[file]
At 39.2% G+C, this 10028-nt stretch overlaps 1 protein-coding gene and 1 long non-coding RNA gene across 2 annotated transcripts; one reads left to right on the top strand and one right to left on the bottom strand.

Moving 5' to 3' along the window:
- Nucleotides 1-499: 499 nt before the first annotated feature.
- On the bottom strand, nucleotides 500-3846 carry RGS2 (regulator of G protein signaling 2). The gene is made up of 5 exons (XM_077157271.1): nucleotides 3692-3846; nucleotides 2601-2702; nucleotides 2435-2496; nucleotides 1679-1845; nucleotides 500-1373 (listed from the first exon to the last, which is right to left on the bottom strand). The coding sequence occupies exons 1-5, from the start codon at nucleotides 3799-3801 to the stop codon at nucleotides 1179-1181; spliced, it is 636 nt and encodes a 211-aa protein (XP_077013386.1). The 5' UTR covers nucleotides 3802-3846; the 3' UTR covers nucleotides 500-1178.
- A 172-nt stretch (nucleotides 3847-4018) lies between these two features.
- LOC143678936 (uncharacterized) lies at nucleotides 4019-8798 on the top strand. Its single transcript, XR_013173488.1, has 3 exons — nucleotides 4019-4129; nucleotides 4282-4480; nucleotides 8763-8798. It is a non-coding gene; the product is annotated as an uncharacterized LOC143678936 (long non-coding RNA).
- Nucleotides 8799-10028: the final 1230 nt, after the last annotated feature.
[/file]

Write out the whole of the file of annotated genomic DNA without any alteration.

At 39.2% G+C, this 10028-nt stretch overlaps 1 protein-coding gene and 1 long non-coding RNA gene across 2 annotated transcripts; one reads left to right on the top strand and one right to left on the bottom strand.

Moving 5' to 3' along the window:
- Nucleotides 1-499: 499 nt before the first annotated feature.
- On the bottom strand, nucleotides 500-3846 carry RGS2 (regulator of G protein signaling 2). The gene is made up of 5 exons (XM_077157271.1): nucleotides 3692-3846; nucleotides 2601-2702; nucleotides 2435-2496; nucleotides 1679-1845; nucleotides 500-1373 (listed from the first exon to the last, which is right to left on the bottom strand). The coding sequence occupies exons 1-5, from the start codon at nucleotides 3799-3801 to the stop codon at nucleotides 1179-1181; spliced, it is 636 nt and encodes a 211-aa protein (XP_077013386.1). The 5' UTR covers nucleotides 3802-3846; the 3' UTR covers nucleotides 500-1178.
- A 172-nt stretch (nucleotides 3847-4018) lies between these two features.
- LOC143678936 (uncharacterized) lies at nucleotides 4019-8798 on the top strand. Its single transcript, XR_013173488.1, has 3 exons — nucleotides 4019-4129; nucleotides 4282-4480; nucleotides 8763-8798. It is a non-coding gene; the product is annotated as an uncharacterized LOC143678936 (long non-coding RNA).
- Nucleotides 8799-10028: the final 1230 nt, after the last annotated feature.